Royal Academy of Arts

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Royal Academy of Arts, London, the national academy of art of England, founded in 1768 by George III at the instigation of Sir William Chambers and Benjamin West. Sir Joshua Reynolds was the Academy's first president, holding the office until his death in 1792. His Discourses defined the scope of the Academy. The king himself chose the original 36 Academicians and fixed the number at 40. Until 1867 their successors were elected by the Academicians only and since that date by the Academicians and associates, whose number was increased from 20 to 30 in 1876, together. Since its inception the Academy, a notably conservative body, has maintained biennial exhibitions—one being of the works of masters of the past and one of contemporary art; has maintained a free school (women students have been admitted only since 1861); and has administered funds (partly derived from its exhibitions) for the relief of distressed artists and their families and for prizes and scholarships. In 1867 the academy was given a lease of 999 years on Burlington House and the adjoining gardens, where its galleries and school have since been erected.

See W. R. M. Lamb, The Royal Academy (2d ed. 1952).

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Royal Academy of Arts (London). In 1768 the artist Benjamin West, with the architect William Chambers, approached George III for his approval of a national academy to foster a school of art, set standards of good taste, and provide for the free exhibition of works of excellence. The first president was Sir Joshua Reynolds, whose famous Discourses, delivered over a period of 20 years, laid down the basic concepts of the academy which was to form ‘a repository for the great examples of the Art’, an important function before the establishment of the National Gallery in 1824. During the 19th cent. the academy was slow to accept innovation and its reputation declined. Since the mid-20th cent., policy has been more liberal and the annual summer exhibition a popular event, although whether it fulfils the function of exhibiting the best contemporary work is open to question.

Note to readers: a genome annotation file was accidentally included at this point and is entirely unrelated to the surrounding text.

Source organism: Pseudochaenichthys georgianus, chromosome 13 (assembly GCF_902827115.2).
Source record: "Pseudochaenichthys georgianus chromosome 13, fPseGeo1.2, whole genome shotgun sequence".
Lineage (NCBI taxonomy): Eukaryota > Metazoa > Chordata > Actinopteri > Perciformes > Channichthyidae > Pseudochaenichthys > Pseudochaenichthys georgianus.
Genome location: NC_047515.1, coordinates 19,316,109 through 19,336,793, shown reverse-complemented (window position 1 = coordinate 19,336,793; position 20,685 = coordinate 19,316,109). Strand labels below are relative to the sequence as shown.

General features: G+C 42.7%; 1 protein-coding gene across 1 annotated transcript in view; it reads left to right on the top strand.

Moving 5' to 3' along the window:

June Cochrane

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Royal Academy of Arts (RA) British national academy of the arts, founded by George III in 1768, and based in London. Members aim to raise the status of the arts by establishing high standards of training and organizing annual summer exhibitions. The first president was Sir Joshua Reynolds.